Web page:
THE CASE AGAINST LOCKDOWNS
The alternative to confining people to contain outbreak
As anti-lockdown protests swarmed over capitol buildings in the United States last month, demonstrators showed their patriotism by donning the uniform of the Continental Army that fought the American Revolution, including one man wearing what, on closer inspection, was actually the coat worn by the Beast in Disney’s The Beauty and the Beast.
When similar anti-lockdown protests came to Toronto, Ontario Premier Doug Ford labelled the rebels a “bunch of yahoos” and dismissed their calls to lift the stay-at-home orders issued by his government.
So far, the case against lockdowns has not been well-articulated and it has been received poorly. An Angus Reid poll earlier this month showed that only nine per cent of Canadians believed public health officials should be more concerned about the harm to the economy than public health and safety.
In the background, though, and with fewer flamboyant costumes, some academics, public health officials and politicians around the world have been making the case that these strict lockdowns aren’t necessary. The case isn’t always just about avoiding economic pain, either. Many of them are concerned about the mental health toll of the lockdowns and others are simply trying to find the best way to fight a resilient and deadly virus.
Most prominently, Sweden has taken a relaxed view on the government’s response to the COVID-19 outbreak, allowing bars and restaurants to stay open, along with schools for younger children. People in Hong Kong have taken the virus seriously and reacted diligently, wearing masks and closing schools, but the city is not shut down the way most of the western world is.
Lyman Stone, a researcher with the American Enterprise Institute, lives in Hong Kong and wonders if most of the world is deploying a sledgehammer to defeat COVID-19 when a few wellplaced hammer blows would do the job, along with a lot less collateral damage.
“It seems like the lockdowns don’t add a whole lot after you’ve done other social distancing measures,” said Stone in an interview with National Post. On the other hand, “the research on isolation and centralized quarantine is extensive and compelling. We know this works.”
Stone’s argument is that, aside from a few yahoos, people are pretty good at physical distancing even without the government making them do it.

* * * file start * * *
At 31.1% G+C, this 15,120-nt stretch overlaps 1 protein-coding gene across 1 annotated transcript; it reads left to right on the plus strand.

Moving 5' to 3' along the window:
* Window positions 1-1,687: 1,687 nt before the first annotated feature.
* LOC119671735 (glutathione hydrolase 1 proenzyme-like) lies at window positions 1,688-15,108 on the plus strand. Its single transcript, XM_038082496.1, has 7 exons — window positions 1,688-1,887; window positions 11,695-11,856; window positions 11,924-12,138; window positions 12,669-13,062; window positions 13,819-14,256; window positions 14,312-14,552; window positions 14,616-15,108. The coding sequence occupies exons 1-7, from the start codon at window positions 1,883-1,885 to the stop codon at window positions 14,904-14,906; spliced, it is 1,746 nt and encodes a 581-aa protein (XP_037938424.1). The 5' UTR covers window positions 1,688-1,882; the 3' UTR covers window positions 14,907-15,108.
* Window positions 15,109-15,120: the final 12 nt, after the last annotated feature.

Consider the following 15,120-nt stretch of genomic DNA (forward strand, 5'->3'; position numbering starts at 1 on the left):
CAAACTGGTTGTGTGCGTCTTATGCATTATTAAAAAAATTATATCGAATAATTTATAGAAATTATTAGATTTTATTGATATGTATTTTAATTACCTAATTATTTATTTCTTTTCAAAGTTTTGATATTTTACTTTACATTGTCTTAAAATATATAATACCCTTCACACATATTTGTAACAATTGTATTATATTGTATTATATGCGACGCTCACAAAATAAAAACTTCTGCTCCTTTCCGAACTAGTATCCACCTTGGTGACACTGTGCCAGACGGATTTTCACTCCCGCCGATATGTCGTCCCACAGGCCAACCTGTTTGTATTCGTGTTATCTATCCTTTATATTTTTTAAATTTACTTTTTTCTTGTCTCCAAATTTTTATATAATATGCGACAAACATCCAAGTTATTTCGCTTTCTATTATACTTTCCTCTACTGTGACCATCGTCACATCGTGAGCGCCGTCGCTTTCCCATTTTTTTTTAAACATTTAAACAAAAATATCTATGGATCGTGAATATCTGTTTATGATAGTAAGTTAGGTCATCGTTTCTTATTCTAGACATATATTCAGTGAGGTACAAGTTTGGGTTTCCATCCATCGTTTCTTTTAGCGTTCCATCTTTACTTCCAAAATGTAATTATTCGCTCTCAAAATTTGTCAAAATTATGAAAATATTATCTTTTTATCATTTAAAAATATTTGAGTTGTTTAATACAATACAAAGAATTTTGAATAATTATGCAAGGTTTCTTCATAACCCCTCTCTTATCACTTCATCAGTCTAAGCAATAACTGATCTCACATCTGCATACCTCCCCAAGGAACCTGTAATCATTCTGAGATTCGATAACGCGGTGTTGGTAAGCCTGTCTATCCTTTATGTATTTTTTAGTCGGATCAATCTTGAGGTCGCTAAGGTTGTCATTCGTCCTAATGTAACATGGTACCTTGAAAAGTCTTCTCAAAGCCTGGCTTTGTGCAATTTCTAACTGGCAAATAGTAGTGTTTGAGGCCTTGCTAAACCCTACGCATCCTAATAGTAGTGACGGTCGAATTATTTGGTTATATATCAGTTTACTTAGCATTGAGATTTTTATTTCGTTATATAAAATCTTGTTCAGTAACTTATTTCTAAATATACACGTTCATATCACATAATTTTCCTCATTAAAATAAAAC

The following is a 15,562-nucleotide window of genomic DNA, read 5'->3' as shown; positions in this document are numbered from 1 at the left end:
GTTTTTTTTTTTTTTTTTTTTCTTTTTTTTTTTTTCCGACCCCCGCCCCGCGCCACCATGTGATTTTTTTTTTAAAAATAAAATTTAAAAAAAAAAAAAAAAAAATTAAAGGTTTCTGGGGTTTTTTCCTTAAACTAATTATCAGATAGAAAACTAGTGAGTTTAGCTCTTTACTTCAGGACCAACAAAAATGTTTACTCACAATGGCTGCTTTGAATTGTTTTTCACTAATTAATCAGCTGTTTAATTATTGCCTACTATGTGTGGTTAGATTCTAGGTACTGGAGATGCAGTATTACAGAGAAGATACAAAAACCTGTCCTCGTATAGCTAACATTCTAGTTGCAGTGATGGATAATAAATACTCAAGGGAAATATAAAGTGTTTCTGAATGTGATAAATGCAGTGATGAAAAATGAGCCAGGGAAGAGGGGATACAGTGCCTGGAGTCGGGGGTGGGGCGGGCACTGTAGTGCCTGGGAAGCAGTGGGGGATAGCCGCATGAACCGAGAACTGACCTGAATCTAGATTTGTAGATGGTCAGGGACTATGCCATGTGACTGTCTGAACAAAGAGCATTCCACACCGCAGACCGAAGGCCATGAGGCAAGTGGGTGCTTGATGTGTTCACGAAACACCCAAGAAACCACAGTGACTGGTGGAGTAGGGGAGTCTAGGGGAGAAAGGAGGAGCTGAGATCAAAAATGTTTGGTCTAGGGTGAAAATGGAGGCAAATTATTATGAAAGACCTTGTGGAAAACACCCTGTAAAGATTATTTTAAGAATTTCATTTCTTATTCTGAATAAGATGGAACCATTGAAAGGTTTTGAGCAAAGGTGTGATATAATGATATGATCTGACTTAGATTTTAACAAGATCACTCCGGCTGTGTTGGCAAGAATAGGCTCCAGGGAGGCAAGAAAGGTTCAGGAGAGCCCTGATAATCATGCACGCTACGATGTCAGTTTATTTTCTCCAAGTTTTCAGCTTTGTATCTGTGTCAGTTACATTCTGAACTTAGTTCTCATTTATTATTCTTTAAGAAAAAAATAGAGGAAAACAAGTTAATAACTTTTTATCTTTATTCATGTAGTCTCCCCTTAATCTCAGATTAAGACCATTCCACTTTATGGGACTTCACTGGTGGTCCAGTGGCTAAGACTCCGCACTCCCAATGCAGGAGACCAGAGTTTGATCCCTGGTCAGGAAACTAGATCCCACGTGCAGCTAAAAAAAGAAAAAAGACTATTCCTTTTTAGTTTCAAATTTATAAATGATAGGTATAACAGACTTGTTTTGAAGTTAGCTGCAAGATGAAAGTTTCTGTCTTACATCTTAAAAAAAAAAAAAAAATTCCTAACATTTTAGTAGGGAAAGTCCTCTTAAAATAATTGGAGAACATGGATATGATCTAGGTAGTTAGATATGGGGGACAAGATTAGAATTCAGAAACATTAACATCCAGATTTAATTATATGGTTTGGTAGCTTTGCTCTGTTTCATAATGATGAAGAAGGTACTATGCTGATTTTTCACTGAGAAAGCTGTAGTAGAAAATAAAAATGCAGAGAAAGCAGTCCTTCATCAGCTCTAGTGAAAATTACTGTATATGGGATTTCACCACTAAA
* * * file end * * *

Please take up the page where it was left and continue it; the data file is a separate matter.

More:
THE SITUATION IN HONG KONG
Stone, a former international economist at the U.S. Department of Agriculture, spoke to National Post from his home in Hong Kong while his wife went for a late-night stroll on the beach with a friend.
“As long as your life doesn’t require you to be gathered in large groups, life here is pretty normal,” he said. Schools have closed and workers have been encouraged to work from home, but restaurants are still open and the malls are bustling.
Canadians, meanwhile, have been staying at home for more than six weeks, with only essential trips to the grocery and drug stores.
Locked down Canadians may be surprised to learn that in Hong Kong, with a population of 7.5 million and in close proximity to the source of the outbreak in China, only four people have died from COVID-19. Canada suffered nearly 3,000 deaths by the end of April, amid a strict lockdown.
During the 2003 outbreak of SARS, nearly two-fifths of the deaths happened in Hong Kong and that crisis has been seared into the memory of the people there. People wear masks at the slightest hint of a cold or flu and they are quick to adopt physical distancing measures when a new outbreak is reported.
A study published on April 17 in The Lancet medical journal surveyed people on how they were adapting to the COVID-19 outbreak and found that 85 per cent were avoiding public places voluntarily and almost 99 per cent were wearing face masks outside.
The measures put in place by the government and the behavioural changes of people in Hong Kong have had a big effect on the transmission of both the new coronavirus and the flu. Before school closures and physical distancing, each person with the flu was infecting 1.28 people and after the measures that number was 0.73. The researchers believe that a similar effect is likely for COVID-19 and the Hong Kong government estimates that the infection rate is somewhere below 0.5.
“By quickly implementing public health measures, Hong Kong has demonstrated that COVID-19 transmission can be effectively contained without resorting to the highly disruptive complete lockdown adopted by China, the U.S.A., and Western European countries,” said Benjamin Cowling, a professor at the University of Hong Kong, in a press release announcing the study.
WHAT IS A LOCKDOWN?
Although some protesters are demanding a full reopening of the economy and a return to normalcy, there are few experts arguing that we should do nothing to fight COVID-19.
Sweden’s response has sometimes been mistakenly characterized as no response at all and the country’s public health officials have pushed back on the idea that they are letting the virus swamp society to obtain “herd immunity.”
Stone defines a lockdown as a situations where people are ordered to stay home, except for essential trips and people aren’t allowed to mingle with anyone outside of their own household. In a lockdown, many businesses are forced to close and most activities are temporarily banned.
Western countries were likely quick to adopt stayat-home measures based on guidance from the World Health Organization, which was basing its advice on the early situation in China.
“Ideas go viral. When something works people imitate it and it appeared that the lockdown in Wuhan worked,” said Stone, although he points out that the success in China followed a whole host of measures that were deployed at once. Fundamentally, though, politicians and public health officials are risk-averse.
“If you follow the official guidance you never lose the lawsuit,” said Stone.
After analyzing the measures imposed in Spain, France and Italy, Stone found that COVID-19 deaths in Spain plateaued around 10 to 15 days after the lockdowns were imposed. Because it takes about 20 days to die from the disease from the day of infection, that means deaths were declining in Spain before the lockdowns even started.